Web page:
Three Reasons Why the Cannabis Industry in Wisconsin is Primed for Growth

November 30, 2018

A little over a year ago, Wisconsin lawmakers approved a pilot program authorizing Wisconsinites to farm and process hemp. This program opened the doors for participation in an industry that had otherwise been illegal for decades.  Industrial hemp is non-psychoactive (non-intoxicating) and is used in the production of a variety of products, including sustainable building materials, textiles, bio-plastics, and cannabidiol (CBD).  CBD is a derivative of the hemp plant used in the treatment of various ailments such as anxiety, depression, arthritis, and childhood epilepsy.  Thus, while the potential for a booming hemp industry in Wisconsin has been established, uncertainty in regulatory application at both the federal and state levels inhibited that potential.  However, certain recent events will have the likely effect of priming this industry for significant growth.  In addition, these events signal a positive outlook for Wisconsinites who wish to engage in the farming and distribution of marijuana (as opposed to hemp), an industry that is still illegal under Wisconsin and federal law.

2018 Farm Bill

Perhaps the most significant and concrete indication of the impending growth of Wisconsin’s hemp industry is the federal 2018 Farm Bill, the passing of which should be a formality as it holds strong bipartisan support.  The 2018 Farm Bill contains the Hemp Farming Act of 2018, which would declassify hemp as a Schedule 1 narcotic.  The effects of this declassification are tremendous for the hemp industry, as industrial hemp would officially be a legal crop at the federal level, thus removing the regulatory uncertainty between state and federal governments.  In addition, as a result of this declassification, financial institutions that have otherwise been hesitant to participate in the hemp industry should be more comfortable providing loans and financial resources to hemp businesses.  The availability of funds will help farmers produce more hemp crops, and for processers to purchase more of those crops for the production of hemp-based products.

Resignation of Attorney General Sessions

Recently, our nation saw another shake-up in President Trump’s cabinet with the resignation of Attorney General Jeff Sessions. Cannabis industrialists are rejoicing at the removal of Mr. Sessions from his post, and for good reason.

Mr. Sessions signaled his disdain for marijuana and the cannabis industry when he revoked what has come to be known as the Cole Memorandum.  The Cole Memorandum was published in 2013 by then-acting Attorney General James M. Cole.  While the Cole Memorandum was not binding law (as marijuana was and still is a Schedule 1 narcotic under the federal government’s Controlled Substances Act), it signaled a shift in the federal government’s position regarding cannabis-related businesses.  Specifically, the Cole Memorandum essentially provides that if these businesses are operating under strict compliance with the laws of a state that permits that type of business, the federal government would not allocate resources to shutting it down.  However, Attorney General Sessions published his own memorandum in January, 2018 which rescinded the Cole Memorandum.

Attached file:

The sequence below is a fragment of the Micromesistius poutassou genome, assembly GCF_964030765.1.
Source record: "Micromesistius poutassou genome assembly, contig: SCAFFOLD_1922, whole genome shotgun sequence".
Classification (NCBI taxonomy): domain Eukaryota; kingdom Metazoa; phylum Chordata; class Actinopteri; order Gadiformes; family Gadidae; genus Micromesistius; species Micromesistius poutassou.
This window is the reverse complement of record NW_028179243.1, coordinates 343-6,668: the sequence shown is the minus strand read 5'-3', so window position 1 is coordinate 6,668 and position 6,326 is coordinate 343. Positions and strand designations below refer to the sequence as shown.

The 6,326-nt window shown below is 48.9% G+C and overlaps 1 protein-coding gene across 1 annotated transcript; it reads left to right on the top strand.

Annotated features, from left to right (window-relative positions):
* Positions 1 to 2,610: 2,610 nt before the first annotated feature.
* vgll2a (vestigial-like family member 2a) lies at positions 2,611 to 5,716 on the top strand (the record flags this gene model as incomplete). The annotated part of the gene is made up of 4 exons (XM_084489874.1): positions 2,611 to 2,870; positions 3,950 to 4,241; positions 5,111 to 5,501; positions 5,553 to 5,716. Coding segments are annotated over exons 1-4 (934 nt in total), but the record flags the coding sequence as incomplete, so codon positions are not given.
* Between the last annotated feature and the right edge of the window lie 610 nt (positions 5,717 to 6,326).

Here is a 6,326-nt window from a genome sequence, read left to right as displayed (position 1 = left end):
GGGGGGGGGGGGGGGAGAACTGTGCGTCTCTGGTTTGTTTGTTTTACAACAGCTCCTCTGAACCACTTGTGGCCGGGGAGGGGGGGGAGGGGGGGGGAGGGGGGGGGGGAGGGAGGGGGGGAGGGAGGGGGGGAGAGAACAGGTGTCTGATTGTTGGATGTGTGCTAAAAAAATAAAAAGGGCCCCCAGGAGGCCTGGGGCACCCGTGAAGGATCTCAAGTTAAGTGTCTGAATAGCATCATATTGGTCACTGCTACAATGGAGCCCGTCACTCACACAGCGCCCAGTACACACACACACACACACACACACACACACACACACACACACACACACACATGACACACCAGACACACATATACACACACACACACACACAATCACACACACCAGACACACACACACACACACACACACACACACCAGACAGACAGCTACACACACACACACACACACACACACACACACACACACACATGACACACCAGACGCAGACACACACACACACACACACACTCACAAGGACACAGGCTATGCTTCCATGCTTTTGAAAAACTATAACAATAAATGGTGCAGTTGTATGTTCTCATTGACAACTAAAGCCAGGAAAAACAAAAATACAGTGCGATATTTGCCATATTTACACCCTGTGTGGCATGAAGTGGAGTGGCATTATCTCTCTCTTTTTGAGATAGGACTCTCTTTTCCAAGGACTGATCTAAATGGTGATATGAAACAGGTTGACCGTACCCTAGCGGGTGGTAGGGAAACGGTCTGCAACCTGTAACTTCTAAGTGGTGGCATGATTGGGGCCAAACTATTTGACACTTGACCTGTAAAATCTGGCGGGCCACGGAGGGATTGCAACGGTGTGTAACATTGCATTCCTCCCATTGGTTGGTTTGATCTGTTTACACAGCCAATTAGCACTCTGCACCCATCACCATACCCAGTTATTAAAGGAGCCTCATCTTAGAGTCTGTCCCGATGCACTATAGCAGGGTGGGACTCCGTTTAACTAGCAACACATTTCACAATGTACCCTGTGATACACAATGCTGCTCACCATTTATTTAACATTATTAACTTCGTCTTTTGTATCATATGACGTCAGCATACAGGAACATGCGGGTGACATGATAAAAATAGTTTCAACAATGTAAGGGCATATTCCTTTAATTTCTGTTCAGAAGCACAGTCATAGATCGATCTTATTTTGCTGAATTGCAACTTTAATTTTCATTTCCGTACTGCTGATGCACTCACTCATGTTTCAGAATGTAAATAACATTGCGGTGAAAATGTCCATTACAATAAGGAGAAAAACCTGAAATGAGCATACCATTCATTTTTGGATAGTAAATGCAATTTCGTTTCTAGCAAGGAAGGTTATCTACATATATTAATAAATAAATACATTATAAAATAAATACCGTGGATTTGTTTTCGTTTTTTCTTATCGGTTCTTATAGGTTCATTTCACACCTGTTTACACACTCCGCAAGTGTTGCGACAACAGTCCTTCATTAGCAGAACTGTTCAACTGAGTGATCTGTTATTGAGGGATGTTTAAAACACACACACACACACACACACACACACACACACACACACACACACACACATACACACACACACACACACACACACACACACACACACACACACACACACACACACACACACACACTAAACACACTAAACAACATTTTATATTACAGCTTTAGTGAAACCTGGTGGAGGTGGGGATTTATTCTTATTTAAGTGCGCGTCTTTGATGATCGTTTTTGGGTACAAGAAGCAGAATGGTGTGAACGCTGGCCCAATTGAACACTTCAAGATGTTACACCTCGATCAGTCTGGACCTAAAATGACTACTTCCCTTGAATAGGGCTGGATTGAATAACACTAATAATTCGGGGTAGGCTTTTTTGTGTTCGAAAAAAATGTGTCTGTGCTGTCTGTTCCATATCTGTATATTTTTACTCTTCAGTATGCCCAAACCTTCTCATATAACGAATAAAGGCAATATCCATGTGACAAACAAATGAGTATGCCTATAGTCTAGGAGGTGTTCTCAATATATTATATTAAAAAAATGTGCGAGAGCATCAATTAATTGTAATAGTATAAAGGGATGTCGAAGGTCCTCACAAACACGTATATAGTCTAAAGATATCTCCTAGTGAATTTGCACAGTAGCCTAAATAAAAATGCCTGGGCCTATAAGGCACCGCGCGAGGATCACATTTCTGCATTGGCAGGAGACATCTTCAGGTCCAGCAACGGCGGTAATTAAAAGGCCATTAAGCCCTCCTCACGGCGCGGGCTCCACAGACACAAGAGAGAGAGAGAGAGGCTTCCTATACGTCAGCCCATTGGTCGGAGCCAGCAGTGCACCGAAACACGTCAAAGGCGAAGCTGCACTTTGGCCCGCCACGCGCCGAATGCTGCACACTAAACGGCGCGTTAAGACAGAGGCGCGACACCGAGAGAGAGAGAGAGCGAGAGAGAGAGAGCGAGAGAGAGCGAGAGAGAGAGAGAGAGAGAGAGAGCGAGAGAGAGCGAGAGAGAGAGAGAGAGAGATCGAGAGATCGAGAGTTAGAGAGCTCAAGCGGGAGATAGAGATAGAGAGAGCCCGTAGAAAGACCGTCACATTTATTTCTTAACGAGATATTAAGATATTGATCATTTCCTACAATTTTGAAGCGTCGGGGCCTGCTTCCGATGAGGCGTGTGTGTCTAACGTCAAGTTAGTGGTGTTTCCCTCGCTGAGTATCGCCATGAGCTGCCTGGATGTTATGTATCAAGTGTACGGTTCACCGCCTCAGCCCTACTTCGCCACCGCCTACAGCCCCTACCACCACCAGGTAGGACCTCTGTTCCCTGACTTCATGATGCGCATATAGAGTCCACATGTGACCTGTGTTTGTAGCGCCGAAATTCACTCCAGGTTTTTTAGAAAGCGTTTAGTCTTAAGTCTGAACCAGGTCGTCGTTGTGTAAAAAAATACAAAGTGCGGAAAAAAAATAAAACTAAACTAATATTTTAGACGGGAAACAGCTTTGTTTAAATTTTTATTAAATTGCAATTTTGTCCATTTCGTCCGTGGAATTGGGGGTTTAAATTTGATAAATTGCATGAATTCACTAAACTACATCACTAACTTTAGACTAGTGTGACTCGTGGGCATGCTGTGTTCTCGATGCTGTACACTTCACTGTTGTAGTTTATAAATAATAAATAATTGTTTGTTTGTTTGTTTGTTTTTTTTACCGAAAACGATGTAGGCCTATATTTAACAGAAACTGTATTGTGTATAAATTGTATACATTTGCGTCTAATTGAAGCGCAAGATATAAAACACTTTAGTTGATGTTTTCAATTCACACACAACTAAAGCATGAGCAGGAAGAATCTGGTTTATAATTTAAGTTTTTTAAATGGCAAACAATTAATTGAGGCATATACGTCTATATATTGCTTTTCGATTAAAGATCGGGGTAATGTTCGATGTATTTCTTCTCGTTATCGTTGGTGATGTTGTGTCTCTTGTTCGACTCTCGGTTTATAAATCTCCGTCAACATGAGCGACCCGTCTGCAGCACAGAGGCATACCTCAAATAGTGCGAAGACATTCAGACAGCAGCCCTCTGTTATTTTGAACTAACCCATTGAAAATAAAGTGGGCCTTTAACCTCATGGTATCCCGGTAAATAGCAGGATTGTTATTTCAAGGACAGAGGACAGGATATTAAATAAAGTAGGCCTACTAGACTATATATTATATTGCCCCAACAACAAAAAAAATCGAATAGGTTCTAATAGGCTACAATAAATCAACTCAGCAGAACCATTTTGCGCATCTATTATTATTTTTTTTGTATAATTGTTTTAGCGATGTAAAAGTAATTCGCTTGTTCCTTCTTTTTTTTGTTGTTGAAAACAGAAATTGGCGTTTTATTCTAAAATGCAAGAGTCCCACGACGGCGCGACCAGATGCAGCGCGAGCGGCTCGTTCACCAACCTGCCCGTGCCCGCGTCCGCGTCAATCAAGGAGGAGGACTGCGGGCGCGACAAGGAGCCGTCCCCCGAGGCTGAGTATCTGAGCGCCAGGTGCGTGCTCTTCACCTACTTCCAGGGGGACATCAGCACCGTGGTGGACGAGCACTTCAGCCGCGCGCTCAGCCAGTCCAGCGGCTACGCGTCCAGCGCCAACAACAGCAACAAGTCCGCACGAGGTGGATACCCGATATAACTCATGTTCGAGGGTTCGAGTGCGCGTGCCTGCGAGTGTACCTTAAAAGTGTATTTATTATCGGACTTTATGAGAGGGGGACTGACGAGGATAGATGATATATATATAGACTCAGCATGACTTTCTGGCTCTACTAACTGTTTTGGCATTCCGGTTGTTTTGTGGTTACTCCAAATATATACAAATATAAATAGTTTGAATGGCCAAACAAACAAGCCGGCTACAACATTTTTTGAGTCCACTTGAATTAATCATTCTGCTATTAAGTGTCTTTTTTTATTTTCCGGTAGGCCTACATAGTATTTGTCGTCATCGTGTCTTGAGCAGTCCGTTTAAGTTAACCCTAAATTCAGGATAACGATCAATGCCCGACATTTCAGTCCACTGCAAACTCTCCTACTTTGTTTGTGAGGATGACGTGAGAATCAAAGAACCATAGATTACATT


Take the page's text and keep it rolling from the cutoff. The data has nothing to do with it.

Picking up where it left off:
Attorney General Sessions’ interim replacement is Matthew Whitaker, Sessions’ former chief of staff.  While it is unclear what Mr. Whitaker’s precise position on marijuana legalization and the cannabis industry is, he does not appear to maintain the staunch disapproval of Mr. Sessions.  This was reflected in the market, as Canadian-based marijuana stocks saw a significant uptick within a day after Mr. Sessions’ resignation.  Mr. Sessions’ resignation is also encouraging for Wisconsin hemp businesses, as it signals a further shift in the federal government’s position to relax federal cannabis laws against businesses which abide by their state’s laws.

Wisconsin’s Marijuana Ballot Referenda Results

On November 6, 2018, Wisconsinites in certain counties and cities throughout the State seized the opportunity to express their overwhelming support for a shift in Wisconsin’s marijuana laws by voting on various referenda at the ballot box.  Specifically, Wisconsin voters were asked various questions including whether they believe the use of marijuana should be legalized for medicinal reasons, for recreational purposes, and whether marijuana should be regulated at the State level and subject to taxation.  Wisconsin voters made their strong support clear that the status quo for the State’s marijuana laws does not reflect the majority’s opinion.  While these referenda are non-binding and the effects will not be immediate, Wisconsin lawmakers may soon introduce legislation allowing the production and possession of marijuana (either for medicinal or recreational purposes, or both) which would create new opportunities for Wisconsin businesses to begin participating in this industry.

Bottom Line

During the run-up to 2018’s midterm elections, we heard of an impending blue wave that would usher in Democratic politicians, and also of a red tide where Republicans would hold their control of the House and Senate.  Whether either of those occurred, and to what extent, is arguable.  One thing is clear: events at both the federal and state level in Wisconsin signal a green tsunami is heading our way.  With Wisconsin’s cannabis and hemp industries in their infancy in comparison to those of other states, Wisconsinites are in a prime position to harness the impending growth of these industries.  Navigating the regulatory environment applicable to these industries is complex and requires expertise.  Contact a member of Axley’s cannabis team for assistance and advice in organizing your cannabis enterprise and ensuring its compliance with state and federal law.

Conor Leedom
Conor Leedom